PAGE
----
Washington Pot

It’s been 6 years since the cannabis laws were written in Washington state (Colorado, too) and like all man-made things, some maintenance is needed. The legislature convened yesterday, and I’ll be watching what they do this year.

The first bill filed deals with the oldest bone of contention, distance setbacks of cannabis businesses from places where children congregate. A couple of anti-pot representatives, there aren’t many left, continue to try to expand the provisions with the goal of keeping any cannabis business out of their community. There haven’t been any issues with this provision anywhere, except that existing laws specifying 1000 feet from schools and parks can be quite difficult to work with. I expect very few will be in support of expanding the provisions, likely not even getting out of committee.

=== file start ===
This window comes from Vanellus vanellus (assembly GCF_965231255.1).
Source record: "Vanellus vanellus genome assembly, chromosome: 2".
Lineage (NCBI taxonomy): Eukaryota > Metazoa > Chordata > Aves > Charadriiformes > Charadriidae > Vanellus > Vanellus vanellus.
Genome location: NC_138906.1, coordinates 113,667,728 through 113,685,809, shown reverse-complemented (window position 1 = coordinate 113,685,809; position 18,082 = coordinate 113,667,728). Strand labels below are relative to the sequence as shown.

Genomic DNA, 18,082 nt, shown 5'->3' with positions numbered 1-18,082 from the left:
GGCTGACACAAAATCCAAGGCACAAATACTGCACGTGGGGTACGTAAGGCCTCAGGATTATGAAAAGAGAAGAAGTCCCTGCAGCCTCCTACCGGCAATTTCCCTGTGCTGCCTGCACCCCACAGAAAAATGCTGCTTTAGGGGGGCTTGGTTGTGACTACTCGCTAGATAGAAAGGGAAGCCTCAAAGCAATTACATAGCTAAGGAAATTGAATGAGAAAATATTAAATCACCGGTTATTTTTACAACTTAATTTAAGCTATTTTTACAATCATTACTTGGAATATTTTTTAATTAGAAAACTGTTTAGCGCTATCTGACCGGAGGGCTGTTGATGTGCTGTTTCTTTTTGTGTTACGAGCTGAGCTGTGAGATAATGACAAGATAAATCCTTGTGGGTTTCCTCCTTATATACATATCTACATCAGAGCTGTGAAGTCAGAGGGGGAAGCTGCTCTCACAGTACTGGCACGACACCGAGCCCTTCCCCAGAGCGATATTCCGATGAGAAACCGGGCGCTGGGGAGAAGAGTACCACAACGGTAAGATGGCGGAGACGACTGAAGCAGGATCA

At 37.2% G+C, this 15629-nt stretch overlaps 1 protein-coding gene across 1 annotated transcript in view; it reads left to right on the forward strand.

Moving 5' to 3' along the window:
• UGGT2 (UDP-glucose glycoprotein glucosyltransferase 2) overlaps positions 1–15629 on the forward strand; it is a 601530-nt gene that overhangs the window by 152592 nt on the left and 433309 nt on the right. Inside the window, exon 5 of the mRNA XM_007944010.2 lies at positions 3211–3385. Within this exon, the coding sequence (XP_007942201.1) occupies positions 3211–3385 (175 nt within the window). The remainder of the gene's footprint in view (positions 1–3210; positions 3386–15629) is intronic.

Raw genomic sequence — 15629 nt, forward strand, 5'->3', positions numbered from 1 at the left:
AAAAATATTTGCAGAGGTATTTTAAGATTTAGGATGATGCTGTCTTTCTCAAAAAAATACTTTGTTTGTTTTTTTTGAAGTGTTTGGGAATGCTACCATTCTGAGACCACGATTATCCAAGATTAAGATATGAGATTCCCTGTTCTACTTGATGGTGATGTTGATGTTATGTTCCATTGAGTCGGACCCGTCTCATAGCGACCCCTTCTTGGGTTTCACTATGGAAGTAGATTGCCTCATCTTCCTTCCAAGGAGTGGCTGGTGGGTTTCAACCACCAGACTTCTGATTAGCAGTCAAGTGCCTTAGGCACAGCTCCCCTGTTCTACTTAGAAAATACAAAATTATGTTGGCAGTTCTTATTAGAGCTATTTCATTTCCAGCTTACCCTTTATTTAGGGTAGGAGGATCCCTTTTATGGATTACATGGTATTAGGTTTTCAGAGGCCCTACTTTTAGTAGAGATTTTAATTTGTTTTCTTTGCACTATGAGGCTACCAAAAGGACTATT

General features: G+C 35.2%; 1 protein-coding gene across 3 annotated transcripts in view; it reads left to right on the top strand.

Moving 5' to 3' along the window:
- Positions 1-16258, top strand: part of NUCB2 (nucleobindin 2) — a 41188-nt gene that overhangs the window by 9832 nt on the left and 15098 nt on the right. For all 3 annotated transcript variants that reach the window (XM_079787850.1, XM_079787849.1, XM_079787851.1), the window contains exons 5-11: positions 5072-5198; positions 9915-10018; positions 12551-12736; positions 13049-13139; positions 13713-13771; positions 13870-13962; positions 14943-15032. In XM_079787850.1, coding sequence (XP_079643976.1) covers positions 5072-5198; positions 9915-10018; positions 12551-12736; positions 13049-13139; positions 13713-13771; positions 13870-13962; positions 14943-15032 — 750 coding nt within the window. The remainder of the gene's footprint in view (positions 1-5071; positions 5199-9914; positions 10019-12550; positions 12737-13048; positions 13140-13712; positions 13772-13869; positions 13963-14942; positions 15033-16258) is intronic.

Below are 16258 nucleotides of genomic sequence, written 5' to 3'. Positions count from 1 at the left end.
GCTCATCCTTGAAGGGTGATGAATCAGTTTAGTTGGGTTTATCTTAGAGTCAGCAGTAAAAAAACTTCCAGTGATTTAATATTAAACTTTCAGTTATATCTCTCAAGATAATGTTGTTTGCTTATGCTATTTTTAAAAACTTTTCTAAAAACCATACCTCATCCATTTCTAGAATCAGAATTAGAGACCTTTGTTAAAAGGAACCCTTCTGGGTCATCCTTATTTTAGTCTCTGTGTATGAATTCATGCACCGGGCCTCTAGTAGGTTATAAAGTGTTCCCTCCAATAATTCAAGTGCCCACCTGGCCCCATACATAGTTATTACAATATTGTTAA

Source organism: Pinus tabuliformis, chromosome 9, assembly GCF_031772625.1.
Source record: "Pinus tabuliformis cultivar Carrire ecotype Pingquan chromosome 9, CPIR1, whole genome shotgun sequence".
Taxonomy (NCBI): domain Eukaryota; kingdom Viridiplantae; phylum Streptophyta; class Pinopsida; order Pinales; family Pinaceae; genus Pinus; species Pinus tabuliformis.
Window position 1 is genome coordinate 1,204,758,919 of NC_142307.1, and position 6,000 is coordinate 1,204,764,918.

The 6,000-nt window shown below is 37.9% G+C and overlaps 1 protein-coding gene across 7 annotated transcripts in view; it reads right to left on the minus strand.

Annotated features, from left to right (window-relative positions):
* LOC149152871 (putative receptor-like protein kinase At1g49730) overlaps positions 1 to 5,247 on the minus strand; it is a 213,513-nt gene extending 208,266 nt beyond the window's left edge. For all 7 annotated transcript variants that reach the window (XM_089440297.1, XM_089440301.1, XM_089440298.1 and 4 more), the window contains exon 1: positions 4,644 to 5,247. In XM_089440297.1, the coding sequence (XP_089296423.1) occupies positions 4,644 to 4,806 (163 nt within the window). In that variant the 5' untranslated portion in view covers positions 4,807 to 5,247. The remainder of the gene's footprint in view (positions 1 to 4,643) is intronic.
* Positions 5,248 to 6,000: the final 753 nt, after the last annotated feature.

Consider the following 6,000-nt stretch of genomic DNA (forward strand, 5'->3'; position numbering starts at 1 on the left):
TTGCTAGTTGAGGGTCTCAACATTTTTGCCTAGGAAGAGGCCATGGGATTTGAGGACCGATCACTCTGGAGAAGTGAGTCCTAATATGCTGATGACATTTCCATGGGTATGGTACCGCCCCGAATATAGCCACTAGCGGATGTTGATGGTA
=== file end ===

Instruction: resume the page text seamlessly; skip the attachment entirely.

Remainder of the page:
As an aside, the committee responsible for all things cannabis in Washington tends to favor the cannabis industry. Not because they necessarily like cannabis, but because they like the revenue that’s being generated.

Washington has always been a loner of all states in not allowing “home grows”, but this year a bill was submitted to correct that. Residential marijuana agriculture, as it’s been renamed, has been professionally written and has good support in committee, so it will likely pass this year. Growing for personal use will be allowed, with a limit of 6 plants per person, 15 plants per household. Done right, those limits can produce a lot of cannabis, but relatively few people are any good at this. It won’t present any problems, and the impact on taxes or the market will be trivial. I wish the hobbyists good luck, I’m glad they won’t be going to jail, but it’s a lot simpler to go to the neighborhood store.

Washington will, no doubt, be modernizing it’s testing requirements for cannabis to better align with other states. Cannabis is by far the most-tested of any agricultural crop in all states, and Washington will be adding pesticide testing. This will add a considerable cost to the products, but that has proven acceptable in other states.

In coming days more bills will be submitted for consideration.

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